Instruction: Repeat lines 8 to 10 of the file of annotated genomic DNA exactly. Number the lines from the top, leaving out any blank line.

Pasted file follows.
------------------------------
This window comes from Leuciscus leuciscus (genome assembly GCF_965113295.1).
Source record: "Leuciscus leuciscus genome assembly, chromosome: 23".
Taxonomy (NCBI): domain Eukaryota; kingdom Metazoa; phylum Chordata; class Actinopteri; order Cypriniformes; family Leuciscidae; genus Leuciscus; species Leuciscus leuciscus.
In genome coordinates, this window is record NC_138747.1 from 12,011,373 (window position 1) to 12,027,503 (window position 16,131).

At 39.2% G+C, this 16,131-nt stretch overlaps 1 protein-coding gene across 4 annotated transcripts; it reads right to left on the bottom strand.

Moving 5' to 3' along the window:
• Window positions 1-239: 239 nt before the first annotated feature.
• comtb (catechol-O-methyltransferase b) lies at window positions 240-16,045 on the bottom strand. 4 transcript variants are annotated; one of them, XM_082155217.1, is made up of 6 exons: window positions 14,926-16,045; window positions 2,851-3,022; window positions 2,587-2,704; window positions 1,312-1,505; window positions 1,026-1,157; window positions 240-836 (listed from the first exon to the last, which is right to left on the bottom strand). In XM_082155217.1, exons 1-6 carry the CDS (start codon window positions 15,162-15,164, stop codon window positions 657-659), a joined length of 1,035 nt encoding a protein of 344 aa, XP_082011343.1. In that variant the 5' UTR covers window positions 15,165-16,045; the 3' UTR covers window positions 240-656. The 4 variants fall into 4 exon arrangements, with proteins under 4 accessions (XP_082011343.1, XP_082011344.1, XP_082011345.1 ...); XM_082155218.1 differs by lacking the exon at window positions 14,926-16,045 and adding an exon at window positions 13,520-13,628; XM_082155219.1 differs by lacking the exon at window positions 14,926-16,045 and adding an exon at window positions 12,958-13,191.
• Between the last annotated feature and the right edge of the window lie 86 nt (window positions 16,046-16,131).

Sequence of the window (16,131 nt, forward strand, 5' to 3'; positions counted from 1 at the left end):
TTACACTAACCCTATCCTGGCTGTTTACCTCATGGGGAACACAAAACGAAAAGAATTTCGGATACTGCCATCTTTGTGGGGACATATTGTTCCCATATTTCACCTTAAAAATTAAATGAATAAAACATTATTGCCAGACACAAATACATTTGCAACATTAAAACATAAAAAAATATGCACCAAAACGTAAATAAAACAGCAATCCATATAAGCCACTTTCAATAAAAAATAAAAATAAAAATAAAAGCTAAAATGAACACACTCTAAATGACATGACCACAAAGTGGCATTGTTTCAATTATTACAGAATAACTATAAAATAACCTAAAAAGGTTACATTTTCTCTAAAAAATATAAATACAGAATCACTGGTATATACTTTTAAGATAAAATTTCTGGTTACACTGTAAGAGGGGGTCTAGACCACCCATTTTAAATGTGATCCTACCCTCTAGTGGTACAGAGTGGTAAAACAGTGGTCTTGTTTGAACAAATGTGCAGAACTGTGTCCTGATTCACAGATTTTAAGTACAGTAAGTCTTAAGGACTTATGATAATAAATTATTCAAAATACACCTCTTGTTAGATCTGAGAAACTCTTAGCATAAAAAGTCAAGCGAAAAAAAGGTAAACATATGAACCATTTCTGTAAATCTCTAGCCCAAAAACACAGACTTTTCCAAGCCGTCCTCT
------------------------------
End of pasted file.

• comtb (catechol-O-methyltransferase b) lies at window positions 240-16,045 on the bottom strand. 4 transcript variants are annotated; one of them, XM_082155217.1, is made up of 6 exons: window positions 14,926-16,045; window positions 2,851-3,022; window positions 2,587-2,704; window positions 1,312-1,505; window positions 1,026-1,157; window positions 240-836 (listed from the first exon to the last, which is right to left on the bottom strand). In XM_082155217.1, exons 1-6 carry the CDS (start codon window positions 15,162-15,164, stop codon window positions 657-659), a joined length of 1,035 nt encoding a protein of 344 aa, XP_082011343.1. In that variant the 5' UTR covers window positions 15,165-16,045; the 3' UTR covers window positions 240-656. The 4 variants fall into 4 exon arrangements, with proteins under 4 accessions (XP_082011343.1, XP_082011344.1, XP_082011345.1 ...); XM_082155218.1 differs by lacking the exon at window positions 14,926-16,045 and adding an exon at window positions 13,520-13,628; XM_082155219.1 differs by lacking the exon at window positions 14,926-16,045 and adding an exon at window positions 12,958-13,191.
• Between the last annotated feature and the right edge of the window lie 86 nt (window positions 16,046-16,131).

Sequence of the window (16,131 nt, forward strand, 5' to 3'; positions counted from 1 at the left end):